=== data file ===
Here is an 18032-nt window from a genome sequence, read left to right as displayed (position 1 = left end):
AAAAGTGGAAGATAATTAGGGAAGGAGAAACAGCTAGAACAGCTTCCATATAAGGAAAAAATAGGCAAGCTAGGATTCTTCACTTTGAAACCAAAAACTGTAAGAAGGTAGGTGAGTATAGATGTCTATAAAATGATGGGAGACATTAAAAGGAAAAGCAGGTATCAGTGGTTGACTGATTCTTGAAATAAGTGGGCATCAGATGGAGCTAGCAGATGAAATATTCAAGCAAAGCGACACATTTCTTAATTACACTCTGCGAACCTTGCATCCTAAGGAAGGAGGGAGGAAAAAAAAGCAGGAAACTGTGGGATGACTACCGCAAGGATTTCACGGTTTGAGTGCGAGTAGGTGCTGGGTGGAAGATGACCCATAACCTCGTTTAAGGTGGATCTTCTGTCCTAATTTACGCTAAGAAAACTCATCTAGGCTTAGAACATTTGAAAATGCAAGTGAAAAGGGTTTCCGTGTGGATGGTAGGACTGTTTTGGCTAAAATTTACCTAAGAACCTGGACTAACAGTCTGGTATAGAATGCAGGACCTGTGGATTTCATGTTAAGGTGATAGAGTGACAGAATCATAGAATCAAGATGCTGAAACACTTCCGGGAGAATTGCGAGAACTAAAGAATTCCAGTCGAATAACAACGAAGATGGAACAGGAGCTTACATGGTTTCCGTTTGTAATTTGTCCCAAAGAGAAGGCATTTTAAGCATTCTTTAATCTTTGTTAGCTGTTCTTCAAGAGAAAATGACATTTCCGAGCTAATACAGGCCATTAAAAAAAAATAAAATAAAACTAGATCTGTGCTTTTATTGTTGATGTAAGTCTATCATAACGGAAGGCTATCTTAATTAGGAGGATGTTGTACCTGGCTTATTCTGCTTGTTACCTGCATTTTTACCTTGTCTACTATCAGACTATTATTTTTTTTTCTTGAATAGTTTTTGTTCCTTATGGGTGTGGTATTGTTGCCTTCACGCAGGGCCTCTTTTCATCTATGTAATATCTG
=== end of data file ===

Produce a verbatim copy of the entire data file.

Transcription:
Here is an 18032-nt window from a genome sequence, read left to right as displayed (position 1 = left end):
AAAAGTGGAAGATAATTAGGGAAGGAGAAACAGCTAGAACAGCTTCCATATAAGGAAAAAATAGGCAAGCTAGGATTCTTCACTTTGAAACCAAAAACTGTAAGAAGGTAGGTGAGTATAGATGTCTATAAAATGATGGGAGACATTAAAAGGAAAAGCAGGTATCAGTGGTTGACTGATTCTTGAAATAAGTGGGCATCAGATGGAGCTAGCAGATGAAATATTCAAGCAAAGCGACACATTTCTTAATTACACTCTGCGAACCTTGCATCCTAAGGAAGGAGGGAGGAAAAAAAAGCAGGAAACTGTGGGATGACTACCGCAAGGATTTCACGGTTTGAGTGCGAGTAGGTGCTGGGTGGAAGATGACCCATAACCTCGTTTAAGGTGGATCTTCTGTCCTAATTTACGCTAAGAAAACTCATCTAGGCTTAGAACATTTGAAAATGCAAGTGAAAAGGGTTTCCGTGTGGATGGTAGGACTGTTTTGGCTAAAATTTACCTAAGAACCTGGACTAACAGTCTGGTATAGAATGCAGGACCTGTGGATTTCATGTTAAGGTGATAGAGTGACAGAATCATAGAATCAAGATGCTGAAACACTTCCGGGAGAATTGCGAGAACTAAAGAATTCCAGTCGAATAACAACGAAGATGGAACAGGAGCTTACATGGTTTCCGTTTGTAATTTGTCCCAAAGAGAAGGCATTTTAAGCATTCTTTAATCTTTGTTAGCTGTTCTTCAAGAGAAAATGACATTTCCGAGCTAATACAGGCCATTAAAAAAAAATAAAATAAAACTAGATCTGTGCTTTTATTGTTGATGTAAGTCTATCATAACGGAAGGCTATCTTAATTAGGAGGATGTTGTACCTGGCTTATTCTGCTTGTTACCTGCATTTTTACCTTGTCTACTATCAGACTATTATTTTTTTTTCTTGAATAGTTTTTGTTCCTTATGGGTGTGGTATTGTTGCCTTCACGCAGGGCCTCTTTTCATCTATGTAATATCTG